Call us aunties, says Ottawa-based collective of Indigenous doulas
Aunties on the Road travels to Indigenous youth to provide reproductive and sexual health counselling
Since Chrystal Desilets started calling herself a doula, she's spent more time explaining what a doula is than anything else.
That's why she and others at Aunties on the Road, an Ottawa-based collective of Indigenous full-spectrum doulas, are reclaiming and decolonizing their work by referring to themselves as aunties.
"By claiming aunties, we're giving people permission to feel pride in being caregivers again," said Desilets, an Algonquin from the Pikwakanagan First Nation.
"It's what our aunties would have done. Our big sisters, our mothers would have taken on these jobs to support us because back then, that's how we did it."
What is a doula?
The role of a doula is to provide emotional or physical support to a mother giving birth. But for this collective, it's far more.
They provide Indigenous youth aged 12-29 in eastern Ontario with free reproductive and sexual health counselling. That means incorporating Indigenous knowledge, teachings and ceremonies in prenatal, birth, and postnatal care, and in advocacy and options counselling for things like abortion, adoption, or birth control.
The aunties will travel to youth within a two-hour radius of Ottawa, going as far west as Pembroke and east to Cornwall.
They get support from the Ontario Trillium Fund, the Youth Opportunities Fund, Minwaashin Lodge and the Ontario Indigenous Youth Partnership Project.
"When we go out of our way for our youth, we teach them how to go out of their way for others. We're role modelling that caregiver role," said Desilets.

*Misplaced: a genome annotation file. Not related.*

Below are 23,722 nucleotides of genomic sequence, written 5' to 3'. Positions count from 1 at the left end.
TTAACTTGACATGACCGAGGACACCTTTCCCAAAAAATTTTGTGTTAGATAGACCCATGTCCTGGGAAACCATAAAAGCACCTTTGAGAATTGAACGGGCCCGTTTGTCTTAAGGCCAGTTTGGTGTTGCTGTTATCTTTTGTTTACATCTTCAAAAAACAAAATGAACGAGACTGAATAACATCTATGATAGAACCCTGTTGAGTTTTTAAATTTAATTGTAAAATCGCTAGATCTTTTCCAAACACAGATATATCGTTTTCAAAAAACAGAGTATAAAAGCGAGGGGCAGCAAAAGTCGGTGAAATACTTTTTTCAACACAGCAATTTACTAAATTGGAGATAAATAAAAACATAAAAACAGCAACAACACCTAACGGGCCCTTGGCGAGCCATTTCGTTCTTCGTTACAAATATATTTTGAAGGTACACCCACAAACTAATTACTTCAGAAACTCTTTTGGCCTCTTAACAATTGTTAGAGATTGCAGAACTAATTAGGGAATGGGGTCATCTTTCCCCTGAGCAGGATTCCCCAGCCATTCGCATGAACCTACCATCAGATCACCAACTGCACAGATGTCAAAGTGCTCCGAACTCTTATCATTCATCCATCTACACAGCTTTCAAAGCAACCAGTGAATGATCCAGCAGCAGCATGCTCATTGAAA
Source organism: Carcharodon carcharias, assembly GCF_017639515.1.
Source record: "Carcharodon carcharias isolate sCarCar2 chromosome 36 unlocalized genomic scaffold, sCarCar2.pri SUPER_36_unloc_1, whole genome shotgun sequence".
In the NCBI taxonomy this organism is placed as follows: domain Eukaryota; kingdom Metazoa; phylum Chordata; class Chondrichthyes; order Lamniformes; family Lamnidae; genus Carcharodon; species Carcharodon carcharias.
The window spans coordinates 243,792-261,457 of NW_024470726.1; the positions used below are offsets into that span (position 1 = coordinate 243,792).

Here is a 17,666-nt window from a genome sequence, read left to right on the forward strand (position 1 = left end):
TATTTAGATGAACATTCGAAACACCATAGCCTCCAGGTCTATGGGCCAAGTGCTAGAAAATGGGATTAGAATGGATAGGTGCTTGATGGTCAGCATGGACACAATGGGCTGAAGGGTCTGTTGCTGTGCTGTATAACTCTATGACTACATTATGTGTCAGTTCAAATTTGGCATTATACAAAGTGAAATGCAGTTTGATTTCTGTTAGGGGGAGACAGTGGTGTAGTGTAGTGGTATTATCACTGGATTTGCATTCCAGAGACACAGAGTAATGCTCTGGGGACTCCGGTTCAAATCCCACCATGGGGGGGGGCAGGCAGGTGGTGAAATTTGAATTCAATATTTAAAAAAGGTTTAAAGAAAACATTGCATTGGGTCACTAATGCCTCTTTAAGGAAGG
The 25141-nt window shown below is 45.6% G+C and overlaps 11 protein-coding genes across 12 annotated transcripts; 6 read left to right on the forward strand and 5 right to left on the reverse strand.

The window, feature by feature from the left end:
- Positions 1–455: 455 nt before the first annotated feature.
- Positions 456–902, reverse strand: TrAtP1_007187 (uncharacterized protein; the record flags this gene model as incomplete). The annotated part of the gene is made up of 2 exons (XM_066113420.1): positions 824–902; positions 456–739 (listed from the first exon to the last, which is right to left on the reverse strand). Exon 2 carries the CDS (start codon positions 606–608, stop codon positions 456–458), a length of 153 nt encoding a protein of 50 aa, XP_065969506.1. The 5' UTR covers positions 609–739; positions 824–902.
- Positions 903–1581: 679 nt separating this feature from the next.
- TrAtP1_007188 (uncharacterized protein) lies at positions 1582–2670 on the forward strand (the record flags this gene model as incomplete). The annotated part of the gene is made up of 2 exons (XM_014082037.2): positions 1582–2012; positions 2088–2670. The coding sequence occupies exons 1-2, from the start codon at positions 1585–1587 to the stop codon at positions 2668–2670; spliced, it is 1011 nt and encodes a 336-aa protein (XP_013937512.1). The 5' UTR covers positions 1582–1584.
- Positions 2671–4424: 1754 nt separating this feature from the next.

"We want people to have as much access to their own teachings as possible."
That means training more Indigenous full-spectrum doulas.
Training more aunties
This month, the group held a 55-hour training for 23 Indigenous people. It inspired 19-year-old Ko'khó:wa Horn-Kirby to want to become a midwife.
"Growing up, I spent a lot of time around pregnant people and babysitting, and it's always been my favourite. I often give advice to those around me with children or a child on the way based off of what I learned coming from a family of women," she said.
"I realized a lot of what I do and how I help people is doula work, and I would love to take that further and be a positive person in someone's journey."
For Tess Laude, another auntie with the collective, training others is about meeting the high demand for doula care and support to Indigenous communities.
"I think a lot of non-Native people would look at this as like something that's competitive, but for us, the more people we train, the more Indigenous women are receiving support," she said.
"The end goal for us is knowing that there's not going to be a single Native woman giving birth in a hospital alone and knowing that they can rely on someone to come over and help them out in whatever way they need help."